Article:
High surface area (>300 m2/g) silica pellets are coated with polyethylene by combining the pellets and polyethylene and heating to a temperature above the glass transition temperature of the polyethylene. Bromine is added to the pellets and the combination is exposed to UV light, resulting in bromination of the polymer. Half of the material is separated and heated to 225 0C, resulting in the release of HBr and formation of a material, Reagent A, capable of capturing HBr. The other half of the material, Reagent B, is kept for use as a material capable of releasing HBr.
Reagents C and D
 Formation of an adsorbent. High surface area (>300 m2/g) silica pellets are coated with polyethylene by combining the pellets and polyethylene and heating to a temperature above the glass transition temperature of the polyethylene. Chlorine is added to the pellets and the combination is exposed to UV light, resulting in chlorination of the polymer. Half of the material is separated and heated to 225 °C, resulting in the release of HCl. The other half of the material is kept for use an HCl-containing adsorbent.
 A zone reactor as shown in Fig. 1 is loaded with the following materials:
Zone IA: Reagent B.
Zone IB: ZSM-5 coupling catalyst.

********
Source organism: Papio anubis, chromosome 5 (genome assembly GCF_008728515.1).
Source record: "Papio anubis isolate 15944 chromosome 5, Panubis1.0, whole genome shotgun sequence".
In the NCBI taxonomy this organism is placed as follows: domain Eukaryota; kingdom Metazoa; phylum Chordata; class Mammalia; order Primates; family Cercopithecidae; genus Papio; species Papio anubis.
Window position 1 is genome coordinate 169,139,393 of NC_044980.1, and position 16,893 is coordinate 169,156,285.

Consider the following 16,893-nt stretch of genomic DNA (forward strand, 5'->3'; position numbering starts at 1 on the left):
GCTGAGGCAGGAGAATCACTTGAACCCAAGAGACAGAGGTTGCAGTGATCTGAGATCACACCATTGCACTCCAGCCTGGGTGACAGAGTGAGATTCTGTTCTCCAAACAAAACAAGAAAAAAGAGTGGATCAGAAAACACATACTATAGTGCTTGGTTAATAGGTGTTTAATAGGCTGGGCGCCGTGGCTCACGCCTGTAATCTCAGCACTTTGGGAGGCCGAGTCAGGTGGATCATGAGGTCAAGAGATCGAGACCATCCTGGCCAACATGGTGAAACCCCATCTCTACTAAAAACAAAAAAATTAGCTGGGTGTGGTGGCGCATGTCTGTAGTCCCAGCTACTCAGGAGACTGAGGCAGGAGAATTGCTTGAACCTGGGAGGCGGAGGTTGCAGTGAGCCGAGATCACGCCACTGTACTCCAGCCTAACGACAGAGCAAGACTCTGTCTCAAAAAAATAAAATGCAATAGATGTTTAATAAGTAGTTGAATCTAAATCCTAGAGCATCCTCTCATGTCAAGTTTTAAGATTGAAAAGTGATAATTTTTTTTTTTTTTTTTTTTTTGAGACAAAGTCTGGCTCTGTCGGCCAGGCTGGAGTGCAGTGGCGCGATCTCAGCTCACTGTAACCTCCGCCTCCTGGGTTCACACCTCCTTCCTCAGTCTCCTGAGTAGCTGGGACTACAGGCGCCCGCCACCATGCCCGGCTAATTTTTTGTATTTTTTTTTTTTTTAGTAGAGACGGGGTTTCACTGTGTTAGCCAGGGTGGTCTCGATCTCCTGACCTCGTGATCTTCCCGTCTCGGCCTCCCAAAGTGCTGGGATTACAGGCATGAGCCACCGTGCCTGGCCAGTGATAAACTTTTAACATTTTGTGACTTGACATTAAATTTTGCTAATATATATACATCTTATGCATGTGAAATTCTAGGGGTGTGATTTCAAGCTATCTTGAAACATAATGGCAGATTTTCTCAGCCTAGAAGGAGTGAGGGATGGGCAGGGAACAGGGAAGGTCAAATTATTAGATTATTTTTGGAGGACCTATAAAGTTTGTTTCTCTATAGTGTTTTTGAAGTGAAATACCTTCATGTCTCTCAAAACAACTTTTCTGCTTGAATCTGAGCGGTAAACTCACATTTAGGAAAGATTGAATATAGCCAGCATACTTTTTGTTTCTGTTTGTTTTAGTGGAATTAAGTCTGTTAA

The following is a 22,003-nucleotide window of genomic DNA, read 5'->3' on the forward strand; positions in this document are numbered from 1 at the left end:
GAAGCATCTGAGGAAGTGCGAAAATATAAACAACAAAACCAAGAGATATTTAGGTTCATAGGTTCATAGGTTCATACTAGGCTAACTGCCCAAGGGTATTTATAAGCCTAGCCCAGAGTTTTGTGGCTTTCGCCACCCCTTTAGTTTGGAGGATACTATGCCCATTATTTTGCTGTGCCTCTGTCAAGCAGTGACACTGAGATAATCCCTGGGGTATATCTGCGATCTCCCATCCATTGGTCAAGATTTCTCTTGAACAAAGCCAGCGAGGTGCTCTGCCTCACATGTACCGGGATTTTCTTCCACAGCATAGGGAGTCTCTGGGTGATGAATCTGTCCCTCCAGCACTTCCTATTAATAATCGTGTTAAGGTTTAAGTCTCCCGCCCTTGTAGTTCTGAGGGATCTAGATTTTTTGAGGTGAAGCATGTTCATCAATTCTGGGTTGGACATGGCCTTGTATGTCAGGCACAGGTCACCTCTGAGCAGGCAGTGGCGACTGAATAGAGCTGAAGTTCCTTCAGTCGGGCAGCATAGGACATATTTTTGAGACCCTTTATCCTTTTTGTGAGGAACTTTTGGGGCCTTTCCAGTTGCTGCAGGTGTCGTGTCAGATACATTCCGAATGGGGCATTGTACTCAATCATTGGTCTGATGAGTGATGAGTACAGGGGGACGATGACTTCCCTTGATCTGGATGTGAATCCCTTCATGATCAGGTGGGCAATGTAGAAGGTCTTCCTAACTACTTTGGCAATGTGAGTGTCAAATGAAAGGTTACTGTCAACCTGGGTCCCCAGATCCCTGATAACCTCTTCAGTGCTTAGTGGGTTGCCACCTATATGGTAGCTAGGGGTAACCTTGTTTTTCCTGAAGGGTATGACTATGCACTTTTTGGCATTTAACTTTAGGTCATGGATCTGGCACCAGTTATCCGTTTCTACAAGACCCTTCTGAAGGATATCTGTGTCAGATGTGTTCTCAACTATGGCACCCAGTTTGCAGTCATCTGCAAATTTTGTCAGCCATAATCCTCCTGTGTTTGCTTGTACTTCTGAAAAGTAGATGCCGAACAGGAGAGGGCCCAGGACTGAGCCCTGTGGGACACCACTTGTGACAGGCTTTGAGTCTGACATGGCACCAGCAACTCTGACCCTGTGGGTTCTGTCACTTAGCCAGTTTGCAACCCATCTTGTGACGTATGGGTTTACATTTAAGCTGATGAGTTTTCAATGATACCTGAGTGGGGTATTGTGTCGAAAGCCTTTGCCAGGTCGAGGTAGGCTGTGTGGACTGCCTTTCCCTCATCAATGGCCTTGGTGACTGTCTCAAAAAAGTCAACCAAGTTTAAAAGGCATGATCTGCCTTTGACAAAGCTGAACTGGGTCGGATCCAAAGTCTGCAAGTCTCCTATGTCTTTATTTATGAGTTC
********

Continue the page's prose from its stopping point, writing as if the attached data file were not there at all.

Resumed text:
Zone 2 : copper oxide catalyst.
Zone 3B: ZSM-5 coupling catalyst.
Zone 3 A: Reagent A.
In step 1, air is passed through zone IA at a temperature of 225 °C , converting Reagent B to
Reagent A and releasing HBr. The air and HBr from zone IA pass first into zone IB at a temperature of 500 0C (in subsequent runs this will regenerate (decoke) the coupling catalyst), and then into zone 2, where natural gas is oxybrominated at 400 0C. The products of zone 2 pass over the coupling catalyst in zone 3B at 400 °C, producing higher hydrocarbon and HBr.
In zone 3 A, HBr is captured by Reagent A (which is converted to Reagent B) at a temperature of 15O 0C.
In step 2, air is passed through zone 3 A at a temperature of 225 °C, converting Reagent B to
Reagent A and releasing HBr. The air and HBr from zone 3A pass into zone 3B at a temperature of 500 0C, regenerating (decoking) the coupling catalyst. In zone 2, natural gas is oxybrominated at 400 C. The products of zone 2 pass over the coupling catalyst in zone
IB at 400 0C producing higher hydrocarbons and HBr. In zone IA, HBr is captured by
Reagent A (which is converted to Reagent B) at a temperature of 150 0C. Example 2.
 The hydrocarbon products of Example 1 are passed over a ZSM-5 catalyst at a temperature of 350 to 450 °C, so as to change the average molecular weight of the products.
 The procedure of example 1 is followed, but instead of ZSM-5, a mixture of tungsten oxide and zirconia (WZA) is used as the carbon-carbon coupling catalyst.